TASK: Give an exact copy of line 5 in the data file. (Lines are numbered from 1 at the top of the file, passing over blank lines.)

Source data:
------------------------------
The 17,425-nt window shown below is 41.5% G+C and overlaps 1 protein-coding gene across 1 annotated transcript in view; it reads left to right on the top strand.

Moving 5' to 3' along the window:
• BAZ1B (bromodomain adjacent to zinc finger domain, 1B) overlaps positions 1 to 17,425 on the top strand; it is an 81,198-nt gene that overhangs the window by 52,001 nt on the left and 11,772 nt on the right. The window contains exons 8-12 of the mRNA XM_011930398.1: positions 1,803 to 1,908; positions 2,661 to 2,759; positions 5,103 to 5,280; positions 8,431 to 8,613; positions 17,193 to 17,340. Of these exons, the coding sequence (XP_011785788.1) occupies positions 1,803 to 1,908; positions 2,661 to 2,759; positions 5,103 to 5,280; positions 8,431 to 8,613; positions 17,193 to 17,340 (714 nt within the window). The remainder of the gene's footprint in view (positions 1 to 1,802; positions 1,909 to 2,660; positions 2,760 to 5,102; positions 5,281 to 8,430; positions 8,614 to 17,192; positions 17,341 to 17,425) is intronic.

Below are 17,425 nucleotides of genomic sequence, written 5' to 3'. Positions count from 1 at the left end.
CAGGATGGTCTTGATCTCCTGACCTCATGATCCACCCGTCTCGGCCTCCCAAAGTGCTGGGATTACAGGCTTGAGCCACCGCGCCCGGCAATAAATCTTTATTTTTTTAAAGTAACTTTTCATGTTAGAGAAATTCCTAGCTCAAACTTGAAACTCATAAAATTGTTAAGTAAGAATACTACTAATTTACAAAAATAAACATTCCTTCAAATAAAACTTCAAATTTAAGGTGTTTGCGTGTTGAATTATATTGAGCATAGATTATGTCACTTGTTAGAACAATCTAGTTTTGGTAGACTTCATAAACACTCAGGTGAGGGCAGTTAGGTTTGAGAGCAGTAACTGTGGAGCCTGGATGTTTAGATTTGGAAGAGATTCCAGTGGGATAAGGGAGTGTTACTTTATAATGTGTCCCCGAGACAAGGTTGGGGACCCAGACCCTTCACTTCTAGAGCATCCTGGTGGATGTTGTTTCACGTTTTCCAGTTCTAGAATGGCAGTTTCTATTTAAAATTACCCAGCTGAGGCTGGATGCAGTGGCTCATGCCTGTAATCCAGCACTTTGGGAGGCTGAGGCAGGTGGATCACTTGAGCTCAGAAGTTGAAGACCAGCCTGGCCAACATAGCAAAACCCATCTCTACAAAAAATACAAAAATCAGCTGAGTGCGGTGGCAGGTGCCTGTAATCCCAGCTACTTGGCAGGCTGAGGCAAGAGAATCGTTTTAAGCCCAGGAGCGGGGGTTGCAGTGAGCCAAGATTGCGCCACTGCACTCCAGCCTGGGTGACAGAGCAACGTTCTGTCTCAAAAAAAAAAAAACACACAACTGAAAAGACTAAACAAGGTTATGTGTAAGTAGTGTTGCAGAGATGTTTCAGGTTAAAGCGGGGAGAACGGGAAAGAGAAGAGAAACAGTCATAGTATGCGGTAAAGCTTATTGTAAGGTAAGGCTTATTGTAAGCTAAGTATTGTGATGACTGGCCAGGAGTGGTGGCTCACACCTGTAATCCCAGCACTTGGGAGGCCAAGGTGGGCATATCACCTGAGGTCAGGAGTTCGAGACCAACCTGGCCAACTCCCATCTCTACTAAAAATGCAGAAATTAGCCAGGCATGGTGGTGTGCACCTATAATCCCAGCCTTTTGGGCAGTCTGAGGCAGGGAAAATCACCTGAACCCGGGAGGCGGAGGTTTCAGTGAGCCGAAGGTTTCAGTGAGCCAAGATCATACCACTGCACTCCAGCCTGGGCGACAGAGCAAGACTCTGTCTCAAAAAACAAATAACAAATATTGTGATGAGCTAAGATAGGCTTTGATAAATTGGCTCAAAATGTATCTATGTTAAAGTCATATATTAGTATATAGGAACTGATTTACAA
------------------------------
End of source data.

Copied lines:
CAGGATGGTCTTGATCTCCTGACCTCATGATCCACCCGTCTCGGCCTCCCAAAGTGCTGGGATTACAGGCTTGAGCCACCGCGCCCGGCAATAAATCTTTATTTTTTTAAAGTAACTTTTCATGTTAGAGAAATTCCTAGCTCAAACTTGAAACTCATAAAATTGTTAAGTAAGAATACTACTAATTTACAAAAATAAACATTCCTTCAAATAAAACTTCAAATTTAAGGTGTTTGCGTGTTGAATTATATTGAGCATAGATTATGTCACTTGTTAGAACAATCTAGTTTTGGTAGACTTCATAAACACTCAGGTGAGGGCAGTTAGGTTTGAGAGCAGTAACTGTGGAGCCTGGATGTTTAGATTTGGAAGAGATTCCAGTGGGATAAGGGAGTGTTACTTTATAATGTGTCCCCGAGACAAGGTTGGGGACCCAGACCCTTCACTTCTAGAGCATCCTGGTGGATGTTGTTTCACGTTTTCCAGTTCTAGAATGGCAGTTTCTATTTAAAATTACCCAGCTGAGGCTGGATGCAGTGGCTCATGCCTGTAATCCAGCACTTTGGGAGGCTGAGGCAGGTGGATCACTTGAGCTCAGAAGTTGAAGACCAGCCTGGCCAACATAGCAAAACCCATCTCTACAAAAAATACAAAAATCAGCTGAGTGCGGTGGCAGGTGCCTGTAATCCCAGCTACTTGGCAGGCTGAGGCAAGAGAATCGTTTTAAGCCCAGGAGCGGGGGTTGCAGTGAGCCAAGATTGCGCCACTGCACTCCAGCCTGGGTGACAGAGCAACGTTCTGTCTCAAAAAAAAAAAAACACACAACTGAAAAGACTAAACAAGGTTATGTGTAAGTAGTGTTGCAGAGATGTTTCAGGTTAAAGCGGGGAGAACGGGAAAGAGAAGAGAAACAGTCATAGTATGCGGTAAAGCTTATTGTAAGGTAAGGCTTATTGTAAGCTAAGTATTGTGATGACTGGCCAGGAGTGGTGGCTCACACCTGTAATCCCAGCACTTGGGAGGCCAAGGTGGGCATATCACCTGAGGTCAGGAGTTCGAGACCAACCTGGCCAACTCCCATCTCTACTAAAAATGCAGAAATTAGCCAGGCATGGTGGTGTGCACCTATAATCCCAGCCTTTTGGGCAGTCTGAGGCAGGGAAAATCACCTGAACCCGGGAGGCGGAGGTTTCAGTGAGCCGAAGGTTTCAGTGAGCCAAGATCATACCACTGCACTCCAGCCTGGGCGACAGAGCAAGACTCTGTCTCAAAAAACAAATAACAAATATTGTGATGAGCTAAGATAGGCTTTGATAAATTGGCTCAAAATGTATCTATGTTAAAGTCATATATTAGTATATAGGAACTGATTTACAA